Transitions Abroad Narrative Travel Writing Contest. Professionals, freelancers, and aspiring travel writers are invited to write an article which describes how traveling in a slower manner and attempting to adapt to the space and time of locals, their culture, and their land has deepened your experience of both the people and the destination. One of the results of a slower form of immersion travel is the experience of epiphanies that change one’s perceptions of the world, of others, and of oneself. We urge you to translate one or more of those moments into a narrative which will convey this view to many who still tend to see travel as a way to “do” as many countries, cities, and continents in the world as possible—as if travel was some form of competition or consumption. Prize: $500 first-place. Deadline: January 15, 2016. For more details click HERE.
French-American Foundation Translation Prizes. Genre: Book – best English translation of French in both fiction and non-fiction. Prize: $10,000. Deadline: January 15, 2016.
Science Fiction Writing Contest. Genre: Short science fiction, 750 words max. Prize: 50 euro first prize (or equivalent amount in your currency); 25 euro second prize; 15 euro third prize. Deadline: January 15, 2016. Submissions: Email to: firstname.lastname@example.org
Lee Bennett Hopkins Promising Poet Award. Restrictions: Open to poets who have published no more than two books of children’s poetry. Genre: Children’s poetry (for children and young adults up to grade 12). A book-length single poem may be submitted. The award is for published works only. Poetry in any language may be submitted; non-English poetry must be accompanied by an English translation. Poetry copyrighted from 2013 to 2015 may be submitted. Prize: $500. Deadline: January 15, 2016.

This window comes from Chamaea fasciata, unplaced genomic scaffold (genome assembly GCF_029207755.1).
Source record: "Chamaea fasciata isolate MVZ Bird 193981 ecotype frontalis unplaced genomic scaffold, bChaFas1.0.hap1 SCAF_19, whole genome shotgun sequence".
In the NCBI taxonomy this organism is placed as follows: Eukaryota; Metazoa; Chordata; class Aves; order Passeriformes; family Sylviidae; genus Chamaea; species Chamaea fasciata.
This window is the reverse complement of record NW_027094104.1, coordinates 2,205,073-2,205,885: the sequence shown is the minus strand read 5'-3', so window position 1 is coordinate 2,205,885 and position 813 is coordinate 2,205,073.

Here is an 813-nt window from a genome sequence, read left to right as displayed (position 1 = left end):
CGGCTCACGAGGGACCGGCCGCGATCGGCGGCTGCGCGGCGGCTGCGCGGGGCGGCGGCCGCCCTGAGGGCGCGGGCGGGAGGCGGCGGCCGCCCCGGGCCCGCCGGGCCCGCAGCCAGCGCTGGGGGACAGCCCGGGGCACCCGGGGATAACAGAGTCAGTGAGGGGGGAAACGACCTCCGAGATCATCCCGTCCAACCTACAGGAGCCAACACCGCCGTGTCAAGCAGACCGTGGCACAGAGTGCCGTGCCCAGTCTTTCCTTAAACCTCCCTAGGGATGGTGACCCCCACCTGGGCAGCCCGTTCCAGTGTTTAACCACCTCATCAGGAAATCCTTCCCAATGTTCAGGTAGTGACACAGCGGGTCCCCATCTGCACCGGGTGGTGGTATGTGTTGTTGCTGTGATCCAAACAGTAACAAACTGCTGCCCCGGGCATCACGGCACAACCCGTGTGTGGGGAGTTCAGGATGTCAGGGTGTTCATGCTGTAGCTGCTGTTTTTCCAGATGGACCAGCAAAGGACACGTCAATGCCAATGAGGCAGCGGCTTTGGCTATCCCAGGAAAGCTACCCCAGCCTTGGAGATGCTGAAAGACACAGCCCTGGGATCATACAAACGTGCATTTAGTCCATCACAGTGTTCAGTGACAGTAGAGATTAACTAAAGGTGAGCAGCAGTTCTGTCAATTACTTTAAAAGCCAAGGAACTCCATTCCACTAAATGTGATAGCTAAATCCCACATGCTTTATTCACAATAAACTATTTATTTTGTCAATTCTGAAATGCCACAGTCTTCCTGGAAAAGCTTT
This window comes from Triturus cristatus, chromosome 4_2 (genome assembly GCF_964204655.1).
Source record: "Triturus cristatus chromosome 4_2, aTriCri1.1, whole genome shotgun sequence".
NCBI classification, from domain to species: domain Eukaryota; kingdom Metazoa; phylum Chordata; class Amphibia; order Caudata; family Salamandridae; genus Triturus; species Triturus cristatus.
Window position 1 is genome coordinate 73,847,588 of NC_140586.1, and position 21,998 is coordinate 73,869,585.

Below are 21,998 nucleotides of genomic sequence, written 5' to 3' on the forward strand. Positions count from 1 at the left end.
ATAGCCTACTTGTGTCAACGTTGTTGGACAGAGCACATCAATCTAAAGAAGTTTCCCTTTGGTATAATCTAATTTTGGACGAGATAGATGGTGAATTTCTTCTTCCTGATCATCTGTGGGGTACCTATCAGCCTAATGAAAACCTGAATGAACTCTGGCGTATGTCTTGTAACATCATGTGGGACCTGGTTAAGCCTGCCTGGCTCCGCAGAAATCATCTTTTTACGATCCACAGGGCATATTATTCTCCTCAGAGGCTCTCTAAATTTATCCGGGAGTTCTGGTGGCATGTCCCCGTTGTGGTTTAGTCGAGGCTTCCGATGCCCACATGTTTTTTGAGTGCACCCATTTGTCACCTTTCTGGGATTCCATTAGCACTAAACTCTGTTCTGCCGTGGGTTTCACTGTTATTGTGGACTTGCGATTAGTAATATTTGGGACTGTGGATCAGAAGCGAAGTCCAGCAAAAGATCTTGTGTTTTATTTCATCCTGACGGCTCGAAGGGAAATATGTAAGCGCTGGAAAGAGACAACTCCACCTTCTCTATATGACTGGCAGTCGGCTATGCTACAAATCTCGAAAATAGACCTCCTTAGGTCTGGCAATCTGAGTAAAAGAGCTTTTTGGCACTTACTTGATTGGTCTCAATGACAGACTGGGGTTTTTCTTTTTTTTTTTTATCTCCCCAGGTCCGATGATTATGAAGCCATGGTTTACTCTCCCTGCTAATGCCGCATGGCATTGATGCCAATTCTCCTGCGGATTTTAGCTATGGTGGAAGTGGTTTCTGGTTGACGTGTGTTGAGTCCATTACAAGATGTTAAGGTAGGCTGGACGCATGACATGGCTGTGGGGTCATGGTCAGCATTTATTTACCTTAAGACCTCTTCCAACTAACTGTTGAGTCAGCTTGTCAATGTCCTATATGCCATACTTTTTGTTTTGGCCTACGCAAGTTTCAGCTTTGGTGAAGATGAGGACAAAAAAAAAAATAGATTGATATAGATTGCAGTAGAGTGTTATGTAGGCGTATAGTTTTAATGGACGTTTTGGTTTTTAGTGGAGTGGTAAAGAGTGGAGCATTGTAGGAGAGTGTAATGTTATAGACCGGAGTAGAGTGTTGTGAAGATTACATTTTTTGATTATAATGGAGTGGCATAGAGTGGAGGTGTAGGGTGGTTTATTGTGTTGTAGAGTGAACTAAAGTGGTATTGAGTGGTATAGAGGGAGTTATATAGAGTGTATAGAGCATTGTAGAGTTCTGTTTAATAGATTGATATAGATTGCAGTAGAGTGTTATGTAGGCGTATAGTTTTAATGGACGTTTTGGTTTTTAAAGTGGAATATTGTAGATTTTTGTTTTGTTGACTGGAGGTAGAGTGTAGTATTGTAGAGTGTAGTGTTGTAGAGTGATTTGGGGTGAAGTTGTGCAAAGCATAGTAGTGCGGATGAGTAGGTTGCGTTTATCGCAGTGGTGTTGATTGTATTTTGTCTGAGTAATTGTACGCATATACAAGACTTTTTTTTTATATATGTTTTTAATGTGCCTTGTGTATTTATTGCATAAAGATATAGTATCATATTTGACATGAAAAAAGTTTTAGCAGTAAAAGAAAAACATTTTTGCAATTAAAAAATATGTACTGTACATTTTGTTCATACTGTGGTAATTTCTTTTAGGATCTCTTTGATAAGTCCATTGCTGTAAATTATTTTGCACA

Orwell Prize. Genre: Political writing published between 1st January and 31st January 2015. All entries must have a clear British link. Fiction and non-fiction. Prize: £3,000.00. Deadline: January 15, 2016.
The Writers’ Trust of Canada/McClelland & Stewart Journey Prize is awarded annually to a new and developing writer of distinction for a short story published in a Canadian literary publication. This award is made possible by James A. Michener’s generous donation of his Canadian royalty earnings from his novel Journey, published by McClelland & Stewart in 1988. Prize: A $10,000 prize will given to the winner and the journal that published the winning entry receives $2,000. Two finalists each receive $1,000. Deadline: January 18, 2016. Read full submission guidelines HERE.
Lex Allen Literary Festival Prizes. Restrictions: Open to college undergraduates. Genres: Poetry, short fiction. Prize: $100. Deadline: January 19, 2016.
Northwest Perspectives Essay Contest. Genre: Nonfiction, personal essays of up to 1,500 words on any topic related to the Pacific Northwest. Prize: $750. Deadline: January 20, 2016.